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Hoffman v. Dougher

September 20, 2006

ERICK HOFFMAN, PLAINTIFF
v.
PATRICK DOUGHER, ET AL., DEFENDANTS



The opinion of the court was delivered by: Judge Conner

MEMORANDUM

Presently before the court is a motion to dismiss (Doc. 4) plaintiff's claims under 42 U.S.C. §§ 1981, 1983, 1985, and 1986 for alleged civil rights violations, as well as his pendent state tort claims. Defendants, who are all employees of the Pennsylvania Department of General Services ("Department"), contend that the complaint fails to allege a deprivation of plaintiff's federal rights and that the doctrine of sovereign immunity bars plaintiff's tort claims. For the reasons that follow, the motion will be granted in part and denied in part.

I. Statement of Facts*fn1

Plaintiff Erick Hoffman ("Hoffman") is a former employee of the Pennsylvania Capitol Police ("Capitol Police"), a division of the Department's Bureau of Police and Safety. (Doc. 1 ¶ 26.) Hoffman alleges that he was subjected to a pattern of harassment and retaliation by a number of Department employees beginning in August 2002. (Doc. 1 ¶¶ 1, 27.)

Hoffman's allegations can be divided into five distinct incidents. The first incident occurred in August 2002, when defendant Lieutenant Michael Shipp ("Shipp") shoved Hoffman*fn2 and informed him that he did not belong in the administrative area of the Capitol Police building. (Doc. 1 ¶¶ 27-28.) Hoffman reported this incident to defendant Superintendent Eugene Marzullo ("Marzullo"), who told Hoffman to "mind his own business." (Doc. 1 ¶ 29.)

The second incident occurred more than six months later, after Hoffman participated in a union investigation of defendant Lieutenant Patrick Dougher ("Dougher"). (Doc. 1 ¶ 30.) After the investigation, Dougher told Hoffman that if he "kept it up," Dougher would make his "life difficult." (Doc. 1 ¶ 31.)

The third incident occurred three months later after Hoffman complained to Marzullo about the practice of officers smoking in the lunch room. (Doc. 1 ¶ 33.) Thereafter, Hoffman began to receive anonymous written threats in his mailbox regarding his complaints of smoking. (Doc. 1 ¶ 34.)

The fourth incident occurred two months later and concerned Hoffman's order to testify against a supervisor at an Equal Employment Opportunity ("EEO") hearing on September 3, 2003. (Doc. 1 ¶ 36.) Five days prior to the hearing, defendant Lieutenant Peter Papodopolos ("Papodopolos") said he would blow up the homes of the people who testified at the EEO hearing. (Doc. 1 ¶ 39.) Three weeks after the hearing, Hoffman found cheese and anonymous written threats regarding his testimony at the hearing in his mailbox. (Doc. 1 ¶¶ 37, 38.)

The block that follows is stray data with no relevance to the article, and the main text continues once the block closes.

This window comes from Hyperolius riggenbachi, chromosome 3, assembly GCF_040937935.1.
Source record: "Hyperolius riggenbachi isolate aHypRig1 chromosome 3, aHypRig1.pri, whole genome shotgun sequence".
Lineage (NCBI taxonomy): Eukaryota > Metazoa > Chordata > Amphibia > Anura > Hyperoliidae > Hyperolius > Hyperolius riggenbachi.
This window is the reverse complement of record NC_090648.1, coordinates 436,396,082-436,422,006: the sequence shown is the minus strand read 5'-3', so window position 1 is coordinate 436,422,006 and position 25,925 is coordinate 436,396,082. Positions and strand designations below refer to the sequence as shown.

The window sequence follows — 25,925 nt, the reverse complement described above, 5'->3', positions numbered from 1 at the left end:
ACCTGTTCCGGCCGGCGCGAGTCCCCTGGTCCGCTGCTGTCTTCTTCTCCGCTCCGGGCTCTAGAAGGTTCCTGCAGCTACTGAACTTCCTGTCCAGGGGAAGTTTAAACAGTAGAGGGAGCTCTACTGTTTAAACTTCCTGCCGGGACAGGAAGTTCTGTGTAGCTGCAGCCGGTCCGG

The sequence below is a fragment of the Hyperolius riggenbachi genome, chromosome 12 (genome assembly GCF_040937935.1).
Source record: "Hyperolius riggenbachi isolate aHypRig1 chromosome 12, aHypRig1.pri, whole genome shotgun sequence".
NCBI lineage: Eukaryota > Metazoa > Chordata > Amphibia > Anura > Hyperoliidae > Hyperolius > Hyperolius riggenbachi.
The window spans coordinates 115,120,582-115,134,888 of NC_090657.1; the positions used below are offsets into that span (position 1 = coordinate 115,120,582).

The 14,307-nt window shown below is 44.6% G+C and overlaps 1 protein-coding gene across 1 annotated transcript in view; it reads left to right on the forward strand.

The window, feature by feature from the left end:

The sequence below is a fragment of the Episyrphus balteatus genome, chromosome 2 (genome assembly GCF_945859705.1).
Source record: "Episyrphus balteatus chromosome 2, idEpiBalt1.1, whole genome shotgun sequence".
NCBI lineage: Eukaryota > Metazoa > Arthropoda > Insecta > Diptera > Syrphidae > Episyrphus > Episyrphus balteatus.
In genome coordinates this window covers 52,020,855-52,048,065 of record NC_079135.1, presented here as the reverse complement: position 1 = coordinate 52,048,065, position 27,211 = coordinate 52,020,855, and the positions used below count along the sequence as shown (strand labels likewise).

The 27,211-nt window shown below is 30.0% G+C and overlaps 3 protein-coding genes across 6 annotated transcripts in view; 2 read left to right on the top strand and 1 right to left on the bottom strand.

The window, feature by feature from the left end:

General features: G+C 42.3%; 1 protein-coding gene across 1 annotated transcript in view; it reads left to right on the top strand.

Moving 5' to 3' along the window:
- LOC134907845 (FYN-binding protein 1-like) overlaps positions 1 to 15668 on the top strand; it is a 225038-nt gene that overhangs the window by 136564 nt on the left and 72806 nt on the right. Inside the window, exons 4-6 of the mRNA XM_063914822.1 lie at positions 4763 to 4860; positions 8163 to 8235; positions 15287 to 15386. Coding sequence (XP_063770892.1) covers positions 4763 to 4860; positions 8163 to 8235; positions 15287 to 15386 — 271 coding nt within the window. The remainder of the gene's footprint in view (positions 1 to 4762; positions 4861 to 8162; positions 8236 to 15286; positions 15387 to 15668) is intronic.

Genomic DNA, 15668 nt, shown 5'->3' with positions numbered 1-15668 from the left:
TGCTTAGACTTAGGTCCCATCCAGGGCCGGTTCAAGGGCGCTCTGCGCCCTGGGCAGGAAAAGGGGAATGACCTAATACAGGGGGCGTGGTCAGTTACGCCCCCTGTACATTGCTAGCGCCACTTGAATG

The final incident occurred more than six months later when Hoffman informed several individuals in the Department, including defendant Deputy Secretary Peter Speaks ("Speaks"), about evidence tampering and a pattern of workplace harassment and retaliation. (Doc. 1 ¶ 41.) The next day, Hoffman was notified that he must attend a pre-disciplinary conference. (Doc. 1 ¶ 42.) Hoffman was suspended for two weeks without pay as a result of the hearing. (Doc. 1 ¶ 50.)

Meanwhile, Hoffman had been suffering from back and wrist pain since July 5, 2003. (See Doc. 1 ¶¶ 35, 45, 48, 51.) These ailments rendered Hoffman unable to work on a number of occasions, including a period of more than four months in 2004. (Doc. 1 ¶¶ 46-47, 49, 51-52.) In March 2005, Hoffman was offered and accepted a disability pension. (Doc. 1 ¶ 53.)

On May 3, 2005, Hoffman filed the instant action. The complaint names nine defendants, including Shipp, Marzullo, Dougher, Papodopolos, and Speaks.*fn3

Hoffman alleges that defendants violated his First and Fourteenth Amendment rights, as protected by 42 U.S.C. § 1983.*fn4 Hoffman also brings a state tort claim against defendants for intentional infliction of emotional distress. Defendants filed the instant motion to dismiss, which has been fully briefed and is ripe for disposition.

II. Standard of Review

Federal Rule of Civil Procedure 12(b)(6) provides for the dismissal of claims that fail to assert a basis upon which relief can be ...


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